configdirectory: /var/imap partition-default: /var/spool/imap admins: admin firstname.lastname@example.org email@example.com virtdomains: yes defaultdomain: exampleisp.net
This example has three domains: exampleisp.net, hisdomain.com, and
admin can administer all three domains, while
firstname.lastname@example.org can only administer their respective
Everyday users should not be administrators. In the above example, Mercedes Knight and Luke Cage have separate administrative accounts for their domains.
Multiple IP Addresses¶
In order to use a multiple IP address configuration, the server must be able to do a reverse lookup on the IP address to determine the hostname of the receiving interface. For example:
192.168.0.1 -> mail.example.com 192.168.0.2 -> mail.example.net 192.168.0.3 -> mail.foo.bar
Once the server obtains the fully qualified hostname of the interface, it removes the localpart (i.e., ‘mail’) and uses the remainder as the domain for any user that logs in.
This address to hostname mapping would usually be done via DNS,
/etc/hosts, NIS, etc. Configuration of the various naming
services is beyond the scope of this document.
To deliver mail to your virtual domains, configure your MTA so that
the envelope recipient (RCPT TO) passed to
lmtpd is fully
qualified with the correct domain.
Follow the basic configuration instructions.
Some items to be aware of:
It is easiest to use the mailertable to route mail to Cyrus, rather than adding the domain to the local-host-names file ($w). This prevents Sendmail from changing the domain name to the local host name.
You’ll have to use the Cyrus mailer in LMTP mode, and you’ll have to change the mailer flags so that it provides the full domain while communicating via LMTP. Specifically these changes:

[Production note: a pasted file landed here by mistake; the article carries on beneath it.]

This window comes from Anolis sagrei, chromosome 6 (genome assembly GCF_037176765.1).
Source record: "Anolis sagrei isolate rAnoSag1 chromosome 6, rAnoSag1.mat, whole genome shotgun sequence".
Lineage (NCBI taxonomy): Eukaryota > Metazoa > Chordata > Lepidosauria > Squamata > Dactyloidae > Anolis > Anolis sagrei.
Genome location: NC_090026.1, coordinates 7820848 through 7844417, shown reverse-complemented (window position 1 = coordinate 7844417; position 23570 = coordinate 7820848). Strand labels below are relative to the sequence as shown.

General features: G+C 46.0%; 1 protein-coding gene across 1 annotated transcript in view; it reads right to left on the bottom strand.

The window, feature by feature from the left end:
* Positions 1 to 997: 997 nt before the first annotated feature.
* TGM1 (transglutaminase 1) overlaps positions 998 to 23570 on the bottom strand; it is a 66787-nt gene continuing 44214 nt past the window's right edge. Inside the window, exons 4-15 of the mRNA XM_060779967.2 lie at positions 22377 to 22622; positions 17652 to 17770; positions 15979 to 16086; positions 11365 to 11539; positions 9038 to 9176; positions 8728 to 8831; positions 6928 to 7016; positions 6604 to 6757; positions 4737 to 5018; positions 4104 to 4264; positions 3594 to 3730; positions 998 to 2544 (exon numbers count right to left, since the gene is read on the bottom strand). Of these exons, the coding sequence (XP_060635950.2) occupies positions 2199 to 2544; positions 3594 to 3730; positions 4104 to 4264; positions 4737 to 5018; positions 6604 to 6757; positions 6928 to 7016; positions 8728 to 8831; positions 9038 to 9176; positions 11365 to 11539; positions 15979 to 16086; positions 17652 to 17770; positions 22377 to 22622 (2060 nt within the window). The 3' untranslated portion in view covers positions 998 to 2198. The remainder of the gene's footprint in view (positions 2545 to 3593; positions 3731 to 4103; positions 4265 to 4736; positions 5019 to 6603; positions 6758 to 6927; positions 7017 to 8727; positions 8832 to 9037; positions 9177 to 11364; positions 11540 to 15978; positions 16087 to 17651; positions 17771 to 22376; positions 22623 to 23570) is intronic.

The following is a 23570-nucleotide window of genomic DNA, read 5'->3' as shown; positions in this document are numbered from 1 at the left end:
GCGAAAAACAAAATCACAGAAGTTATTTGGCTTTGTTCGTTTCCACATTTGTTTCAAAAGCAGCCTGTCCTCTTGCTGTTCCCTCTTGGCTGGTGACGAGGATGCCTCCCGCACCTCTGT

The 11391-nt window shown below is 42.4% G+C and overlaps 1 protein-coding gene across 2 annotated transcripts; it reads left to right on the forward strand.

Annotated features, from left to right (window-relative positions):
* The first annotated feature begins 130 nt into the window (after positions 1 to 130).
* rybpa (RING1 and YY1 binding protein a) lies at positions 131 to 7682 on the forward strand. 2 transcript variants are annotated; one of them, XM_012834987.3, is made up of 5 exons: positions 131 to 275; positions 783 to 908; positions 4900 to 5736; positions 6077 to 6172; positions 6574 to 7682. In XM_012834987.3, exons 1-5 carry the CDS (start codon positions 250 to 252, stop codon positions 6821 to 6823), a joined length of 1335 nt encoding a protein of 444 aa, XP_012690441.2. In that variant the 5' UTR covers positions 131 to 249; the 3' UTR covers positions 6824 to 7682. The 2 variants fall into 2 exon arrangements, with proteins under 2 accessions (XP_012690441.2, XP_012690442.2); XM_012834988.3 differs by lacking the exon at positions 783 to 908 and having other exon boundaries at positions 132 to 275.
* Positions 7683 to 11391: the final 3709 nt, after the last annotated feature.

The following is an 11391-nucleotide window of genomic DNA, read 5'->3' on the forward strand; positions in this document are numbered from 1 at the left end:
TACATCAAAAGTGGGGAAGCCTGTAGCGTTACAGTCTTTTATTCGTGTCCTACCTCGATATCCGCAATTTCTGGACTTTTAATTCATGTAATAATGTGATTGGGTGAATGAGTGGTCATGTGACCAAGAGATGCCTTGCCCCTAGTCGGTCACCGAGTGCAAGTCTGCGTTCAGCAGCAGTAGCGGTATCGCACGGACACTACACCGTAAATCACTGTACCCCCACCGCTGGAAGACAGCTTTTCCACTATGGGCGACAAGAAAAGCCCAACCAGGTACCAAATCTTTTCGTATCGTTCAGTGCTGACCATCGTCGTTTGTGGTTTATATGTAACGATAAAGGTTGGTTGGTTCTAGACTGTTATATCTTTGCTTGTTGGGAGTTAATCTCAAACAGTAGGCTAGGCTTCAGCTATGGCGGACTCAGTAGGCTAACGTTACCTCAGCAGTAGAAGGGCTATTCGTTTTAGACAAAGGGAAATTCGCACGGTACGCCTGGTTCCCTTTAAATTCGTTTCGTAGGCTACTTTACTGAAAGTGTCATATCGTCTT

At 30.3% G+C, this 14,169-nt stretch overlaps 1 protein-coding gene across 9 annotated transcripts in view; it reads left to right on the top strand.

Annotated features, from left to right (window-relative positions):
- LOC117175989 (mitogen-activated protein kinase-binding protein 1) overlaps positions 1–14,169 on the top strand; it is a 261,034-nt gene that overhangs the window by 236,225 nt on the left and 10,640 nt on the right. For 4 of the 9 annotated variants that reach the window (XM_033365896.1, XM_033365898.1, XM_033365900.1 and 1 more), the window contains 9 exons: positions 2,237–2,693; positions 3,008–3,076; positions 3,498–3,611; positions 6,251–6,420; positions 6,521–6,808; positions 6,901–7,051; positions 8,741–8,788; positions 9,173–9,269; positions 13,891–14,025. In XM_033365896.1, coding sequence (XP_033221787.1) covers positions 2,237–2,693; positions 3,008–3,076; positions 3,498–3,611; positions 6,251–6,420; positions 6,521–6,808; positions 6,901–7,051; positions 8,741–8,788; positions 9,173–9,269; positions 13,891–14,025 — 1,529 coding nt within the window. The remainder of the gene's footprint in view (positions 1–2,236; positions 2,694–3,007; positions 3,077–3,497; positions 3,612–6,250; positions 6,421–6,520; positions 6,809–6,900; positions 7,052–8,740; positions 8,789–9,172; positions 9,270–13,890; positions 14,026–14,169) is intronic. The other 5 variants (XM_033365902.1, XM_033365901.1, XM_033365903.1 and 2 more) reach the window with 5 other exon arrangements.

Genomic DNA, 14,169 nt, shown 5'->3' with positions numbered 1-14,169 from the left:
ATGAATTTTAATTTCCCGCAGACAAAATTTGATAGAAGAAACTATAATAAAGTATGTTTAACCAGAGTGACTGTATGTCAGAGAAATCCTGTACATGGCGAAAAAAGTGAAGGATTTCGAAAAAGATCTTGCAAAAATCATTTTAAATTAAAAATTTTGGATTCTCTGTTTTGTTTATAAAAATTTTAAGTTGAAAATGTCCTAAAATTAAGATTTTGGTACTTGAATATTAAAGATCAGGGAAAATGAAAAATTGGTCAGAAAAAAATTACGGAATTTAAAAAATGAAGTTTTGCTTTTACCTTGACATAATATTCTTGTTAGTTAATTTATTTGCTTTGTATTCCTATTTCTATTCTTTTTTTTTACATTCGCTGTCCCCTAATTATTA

The only changes you’ll need to make to mail clients is to change
usernames to the fully qualified domain names, i.e.,
user%example.com form of userid is also supported.
Users in the default domain will not need to reconfigure their clients (as unqualified userids are assumed to be in the default domain).
The Cyrus virtual domains implementation supports per-domain
administrators as well as “global” (inter-domain) administrators.
Domain-specific administrators are specified with a
fully qualified userid in the
email@example.com) and only have access to mailboxes in
the associated domain. Mailbox names should be specified in the same
fashion as on a single domain configuration.
Global administrators are specified with an unqualified userid in the
admins option and have access to any mailbox on the
server. Because global admins use unqualified userids, they belong
defaultdomain. As a result, you CANNOT have a global
admin without specifying a
defaultdomain. Note that when
trying to login as a global admin to a multi-homed server from a remote
machine, it might be necessary to fully qualify the userid with the
Global admins must use
mailbox@domain syntax when
specifying mailboxes outside of the
To create a new INBOX for user ‘test’ in
To create a new INBOX for user ‘test’ in domain ‘example.com’:
To list all mailboxes in domain ‘example.com’: